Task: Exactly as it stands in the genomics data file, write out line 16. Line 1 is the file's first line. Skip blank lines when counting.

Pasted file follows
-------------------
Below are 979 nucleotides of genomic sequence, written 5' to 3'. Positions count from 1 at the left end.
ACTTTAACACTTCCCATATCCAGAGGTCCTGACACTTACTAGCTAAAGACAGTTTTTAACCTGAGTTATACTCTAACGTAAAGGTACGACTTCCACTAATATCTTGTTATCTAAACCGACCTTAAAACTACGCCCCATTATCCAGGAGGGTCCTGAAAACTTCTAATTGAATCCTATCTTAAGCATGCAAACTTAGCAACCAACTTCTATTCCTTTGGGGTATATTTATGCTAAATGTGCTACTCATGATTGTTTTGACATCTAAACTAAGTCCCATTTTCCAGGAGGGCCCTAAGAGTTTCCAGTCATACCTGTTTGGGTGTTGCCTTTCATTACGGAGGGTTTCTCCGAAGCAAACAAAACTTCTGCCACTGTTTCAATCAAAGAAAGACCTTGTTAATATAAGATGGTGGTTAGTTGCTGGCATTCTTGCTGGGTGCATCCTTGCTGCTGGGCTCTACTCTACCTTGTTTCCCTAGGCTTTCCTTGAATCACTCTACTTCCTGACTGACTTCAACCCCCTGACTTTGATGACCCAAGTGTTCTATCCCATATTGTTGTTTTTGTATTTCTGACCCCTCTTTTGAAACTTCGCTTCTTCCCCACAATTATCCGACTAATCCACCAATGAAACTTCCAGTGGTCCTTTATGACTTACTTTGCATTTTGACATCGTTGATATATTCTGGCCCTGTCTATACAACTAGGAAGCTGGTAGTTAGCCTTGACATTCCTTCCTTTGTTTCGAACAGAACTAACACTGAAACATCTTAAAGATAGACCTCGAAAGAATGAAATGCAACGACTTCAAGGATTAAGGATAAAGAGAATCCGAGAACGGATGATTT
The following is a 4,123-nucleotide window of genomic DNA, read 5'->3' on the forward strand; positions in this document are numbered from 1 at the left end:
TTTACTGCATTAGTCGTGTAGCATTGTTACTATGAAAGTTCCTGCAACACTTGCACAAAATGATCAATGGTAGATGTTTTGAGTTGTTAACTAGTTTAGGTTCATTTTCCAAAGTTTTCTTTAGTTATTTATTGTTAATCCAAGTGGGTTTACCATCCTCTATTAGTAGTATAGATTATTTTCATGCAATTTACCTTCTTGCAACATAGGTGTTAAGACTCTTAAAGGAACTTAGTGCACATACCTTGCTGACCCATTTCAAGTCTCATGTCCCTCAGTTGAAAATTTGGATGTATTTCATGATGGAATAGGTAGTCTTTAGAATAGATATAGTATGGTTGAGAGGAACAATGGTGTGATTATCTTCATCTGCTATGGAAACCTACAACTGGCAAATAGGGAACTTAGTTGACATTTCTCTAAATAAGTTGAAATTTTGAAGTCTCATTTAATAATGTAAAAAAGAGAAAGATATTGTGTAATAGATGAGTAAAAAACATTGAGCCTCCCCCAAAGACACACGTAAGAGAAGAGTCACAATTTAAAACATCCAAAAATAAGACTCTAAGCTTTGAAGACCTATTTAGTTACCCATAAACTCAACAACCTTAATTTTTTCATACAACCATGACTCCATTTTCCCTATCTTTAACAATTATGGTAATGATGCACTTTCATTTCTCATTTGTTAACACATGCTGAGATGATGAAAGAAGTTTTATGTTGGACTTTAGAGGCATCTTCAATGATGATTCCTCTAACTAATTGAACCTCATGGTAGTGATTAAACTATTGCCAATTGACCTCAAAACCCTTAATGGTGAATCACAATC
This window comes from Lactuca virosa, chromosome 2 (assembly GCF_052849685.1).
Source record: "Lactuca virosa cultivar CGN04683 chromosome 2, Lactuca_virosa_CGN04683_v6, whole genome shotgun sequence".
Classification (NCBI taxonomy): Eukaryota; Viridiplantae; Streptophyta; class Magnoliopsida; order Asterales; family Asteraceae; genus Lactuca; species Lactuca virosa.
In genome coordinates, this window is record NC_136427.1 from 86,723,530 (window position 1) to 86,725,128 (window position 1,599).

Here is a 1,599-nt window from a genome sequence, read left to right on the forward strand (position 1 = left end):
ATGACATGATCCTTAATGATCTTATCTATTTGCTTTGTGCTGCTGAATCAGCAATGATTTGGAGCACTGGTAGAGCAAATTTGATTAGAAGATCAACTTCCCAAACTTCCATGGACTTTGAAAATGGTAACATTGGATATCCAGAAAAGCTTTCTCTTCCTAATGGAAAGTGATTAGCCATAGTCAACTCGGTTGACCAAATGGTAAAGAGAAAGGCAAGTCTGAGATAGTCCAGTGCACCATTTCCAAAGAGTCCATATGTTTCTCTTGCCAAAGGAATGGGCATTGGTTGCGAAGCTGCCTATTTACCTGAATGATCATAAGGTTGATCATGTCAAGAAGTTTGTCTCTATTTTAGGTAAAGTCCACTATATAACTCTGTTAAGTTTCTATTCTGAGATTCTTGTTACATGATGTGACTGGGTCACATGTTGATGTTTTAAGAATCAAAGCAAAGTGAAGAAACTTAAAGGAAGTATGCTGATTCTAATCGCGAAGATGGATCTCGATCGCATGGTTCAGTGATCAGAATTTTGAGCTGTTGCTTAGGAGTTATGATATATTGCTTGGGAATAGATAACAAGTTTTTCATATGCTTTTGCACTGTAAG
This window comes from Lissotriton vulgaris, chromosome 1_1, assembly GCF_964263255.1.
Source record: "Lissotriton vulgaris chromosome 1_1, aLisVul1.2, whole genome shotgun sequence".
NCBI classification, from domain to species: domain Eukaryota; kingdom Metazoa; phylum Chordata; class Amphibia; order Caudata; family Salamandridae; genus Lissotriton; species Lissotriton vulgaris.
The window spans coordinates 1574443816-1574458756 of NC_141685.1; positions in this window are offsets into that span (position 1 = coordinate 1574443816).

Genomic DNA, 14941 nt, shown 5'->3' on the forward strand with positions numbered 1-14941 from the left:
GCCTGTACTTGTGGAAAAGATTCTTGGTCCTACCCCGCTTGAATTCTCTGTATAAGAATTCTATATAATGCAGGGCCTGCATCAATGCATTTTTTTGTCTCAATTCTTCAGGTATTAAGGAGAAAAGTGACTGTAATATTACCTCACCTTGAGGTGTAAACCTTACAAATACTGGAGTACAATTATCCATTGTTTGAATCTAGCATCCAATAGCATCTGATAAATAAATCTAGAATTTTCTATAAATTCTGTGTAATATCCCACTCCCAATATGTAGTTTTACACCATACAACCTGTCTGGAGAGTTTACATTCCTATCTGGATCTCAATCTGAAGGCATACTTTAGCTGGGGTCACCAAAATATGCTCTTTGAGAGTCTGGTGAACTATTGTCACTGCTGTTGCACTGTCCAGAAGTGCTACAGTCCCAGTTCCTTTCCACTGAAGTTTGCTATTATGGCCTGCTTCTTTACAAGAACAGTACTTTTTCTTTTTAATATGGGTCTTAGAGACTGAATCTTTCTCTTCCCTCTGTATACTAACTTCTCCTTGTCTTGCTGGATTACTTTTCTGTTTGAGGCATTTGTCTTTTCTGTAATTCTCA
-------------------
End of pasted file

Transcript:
GCCTGTACTTGTGGAAAAGATTCTTGGTCCTACCCCGCTTGAATTCTCTGTATAAGAATTCTATATAATGCAGGGCCTGCATCAATGCATTTTTTTGTCTCAATTCTTCAGGTATTAAGGAGAAAAGTGACTGTAATATTACCTCACCTTGAGGTGTAAACCTTACAAATACTGGAGTACAATTATCCATTGTTTGAATCTAGCATCCAATAGCATCTGATAAATAAATCTAGAATTTTCTATAAATTCTGTGTAATATCCCACTCCCAATATGTAGTTTTACACCATACAACCTGTCTGGAGAGTTTACATTCCTATCTGGATCTCAATCTGAAGGCATACTTTAGCTGGGGTCACCAAAATATGCTCTTTGAGAGTCTGGTGAACTATTGTCACTGCTGTTGCACTGTCCAGAAGTGCTACAGTCCCAGTTCCTTTCCACTGAAGTTTGCTATTATGGCCTGCTTCTTTACAAGAACAGTACTTTTTCTTTTTAATATGGGTCTTAGAGACTGAATCTTTCTCTTCCCTCTGTATACTAACTTCTCCTTGTCTTGCTGGATTACTTTTCTGTTTGAGGCATTTGTCTTTTCTGTAATTCTCA